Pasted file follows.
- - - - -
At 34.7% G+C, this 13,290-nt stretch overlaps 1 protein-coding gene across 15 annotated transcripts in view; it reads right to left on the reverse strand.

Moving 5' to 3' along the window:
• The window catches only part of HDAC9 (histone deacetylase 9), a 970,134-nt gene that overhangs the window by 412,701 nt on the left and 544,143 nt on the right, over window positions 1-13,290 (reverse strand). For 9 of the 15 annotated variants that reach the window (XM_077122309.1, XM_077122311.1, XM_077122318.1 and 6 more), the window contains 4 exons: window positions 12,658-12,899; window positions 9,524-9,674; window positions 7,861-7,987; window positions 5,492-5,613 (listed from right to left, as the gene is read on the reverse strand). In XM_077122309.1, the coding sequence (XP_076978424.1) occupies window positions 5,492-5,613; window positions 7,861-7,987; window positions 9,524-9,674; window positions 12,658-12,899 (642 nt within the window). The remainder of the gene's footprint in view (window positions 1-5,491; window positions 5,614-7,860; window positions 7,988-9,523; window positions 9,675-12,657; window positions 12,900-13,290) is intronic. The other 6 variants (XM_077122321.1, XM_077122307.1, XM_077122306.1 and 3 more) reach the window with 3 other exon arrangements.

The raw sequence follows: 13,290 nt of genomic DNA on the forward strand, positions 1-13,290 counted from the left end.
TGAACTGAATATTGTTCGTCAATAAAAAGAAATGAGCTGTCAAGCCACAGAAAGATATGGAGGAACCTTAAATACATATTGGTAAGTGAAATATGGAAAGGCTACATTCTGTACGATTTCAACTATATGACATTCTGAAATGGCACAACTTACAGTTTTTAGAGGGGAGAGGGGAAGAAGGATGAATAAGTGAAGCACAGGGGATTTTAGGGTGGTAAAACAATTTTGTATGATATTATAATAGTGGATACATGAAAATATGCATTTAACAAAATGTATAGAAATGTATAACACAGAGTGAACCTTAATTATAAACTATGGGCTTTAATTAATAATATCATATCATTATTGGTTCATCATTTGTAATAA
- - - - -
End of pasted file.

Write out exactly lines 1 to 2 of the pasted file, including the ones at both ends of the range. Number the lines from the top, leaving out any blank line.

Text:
At 34.7% G+C, this 13,290-nt stretch overlaps 1 protein-coding gene across 15 annotated transcripts in view; it reads right to left on the reverse strand.

Moving 5' to 3' along the window: